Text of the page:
Daily consumption of 26 grams of freeze-dried strawberry powder moderately improves cognitive processing speed, lowers systolic blood pressure and increases total antioxidant capacity in healthy older adults, potentially promoting cognitive function and improving cardiovascular risk factors, according to new research from San Diego State University.
Strawberries are a source of many bioactive compounds. In addition to providing 100% of our daily vitamin C needs, strawberries contain heart-healthy nutrients such as folate, potassium, fiber, phytosterols and polyphenols.
Previous clinical trials have linked strawberry consumption to improvements in several markers of cardiovascular disease, including reduced total and LDL cholesterol and lower blood pressure.
The link between strawberry consumption and brain health has also been well studied in both clinical and population-based studies.
Strawberries and pelargonidin, a biochemical substance found primarily in strawberries, were linked to a reduced risk of Alzheimer’s dementia in studies conducted at Rush University.
Long-term observational studies, including the Health Professionals Study and the Nurses’ Health Study, showed that strawberry consumers had lower rates of cognitive decline.
“The polyphenolic compounds in strawberries may improve cognitive function and cardiovascular health due to their antioxidant capacity,” said San Diego State University professor Shirin Hooshmand and colleagues.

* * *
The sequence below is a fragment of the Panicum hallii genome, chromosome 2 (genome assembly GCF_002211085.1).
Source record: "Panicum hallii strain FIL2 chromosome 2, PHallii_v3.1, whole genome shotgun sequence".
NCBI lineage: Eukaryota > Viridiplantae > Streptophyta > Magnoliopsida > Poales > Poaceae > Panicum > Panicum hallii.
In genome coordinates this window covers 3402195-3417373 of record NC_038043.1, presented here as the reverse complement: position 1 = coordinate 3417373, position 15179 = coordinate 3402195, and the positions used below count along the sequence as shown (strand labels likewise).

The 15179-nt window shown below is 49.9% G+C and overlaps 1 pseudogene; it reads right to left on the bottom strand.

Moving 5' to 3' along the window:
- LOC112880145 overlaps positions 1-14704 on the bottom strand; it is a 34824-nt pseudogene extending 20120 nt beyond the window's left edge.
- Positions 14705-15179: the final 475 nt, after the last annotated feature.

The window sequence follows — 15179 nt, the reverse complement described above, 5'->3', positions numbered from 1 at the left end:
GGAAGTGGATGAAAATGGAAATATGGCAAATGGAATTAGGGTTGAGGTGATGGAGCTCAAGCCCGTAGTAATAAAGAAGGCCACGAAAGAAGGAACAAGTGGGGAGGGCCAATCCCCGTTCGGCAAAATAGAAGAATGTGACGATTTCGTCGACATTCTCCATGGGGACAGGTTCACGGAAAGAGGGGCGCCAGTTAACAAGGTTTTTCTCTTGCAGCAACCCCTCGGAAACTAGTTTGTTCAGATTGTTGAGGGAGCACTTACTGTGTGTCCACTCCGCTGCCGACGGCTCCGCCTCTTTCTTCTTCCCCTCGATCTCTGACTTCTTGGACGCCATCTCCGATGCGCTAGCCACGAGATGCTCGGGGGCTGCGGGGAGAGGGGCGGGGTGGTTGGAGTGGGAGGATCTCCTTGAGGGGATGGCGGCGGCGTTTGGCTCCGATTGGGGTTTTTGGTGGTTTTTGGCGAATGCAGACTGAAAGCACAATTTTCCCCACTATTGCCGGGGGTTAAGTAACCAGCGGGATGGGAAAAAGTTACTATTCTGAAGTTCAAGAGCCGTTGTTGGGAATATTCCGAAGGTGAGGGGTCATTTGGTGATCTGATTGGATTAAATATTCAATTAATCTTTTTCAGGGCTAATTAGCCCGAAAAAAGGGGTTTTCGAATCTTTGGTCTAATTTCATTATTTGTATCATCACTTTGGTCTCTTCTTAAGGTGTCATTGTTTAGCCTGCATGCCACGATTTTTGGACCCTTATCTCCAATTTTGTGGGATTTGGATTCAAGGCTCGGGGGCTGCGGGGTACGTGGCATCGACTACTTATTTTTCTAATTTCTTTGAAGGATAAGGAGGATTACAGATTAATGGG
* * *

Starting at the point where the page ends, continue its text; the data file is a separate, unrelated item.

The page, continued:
“We aimed to investigate the effects of strawberries on cognitive function and cardiometabolic health in healthy aging adults.”
The double-blind, placebo-controlled study was conducted with 35 healthy men and women aged 66 to 78.
Participants consumed 26 grams of freeze-dried strawberry powder, equivalent to two servings of strawberries daily, or a control powder for eight weeks each.
After strawberry consumption, cognitive processing speed increased by 5.2%, systolic blood pressure decreased by 3.6%, and total antioxidant capacity significantly increased by 10.2%.
Waist circumference decreased by 1.1% during both the control and intervention arms of the trial.
While consuming the control powder, participants experienced increased serum triglycerides.
“Our study shows that consuming strawberries can promote cognitive function and improve cardiovascular risk factors such as hypertension,” Professor Hooshmand said.
“We are encouraged that a simple dietary change, such as adding strawberries to the daily diet, can improve these outcomes in older adults.”
Michelle Tsang et al. Effects of strawberry on cognition and cardiovascular health in older healthy adults: a randomized, crossover, double-blind, placebo-controlled clinical trial. NUTRITION 2023P23-074-23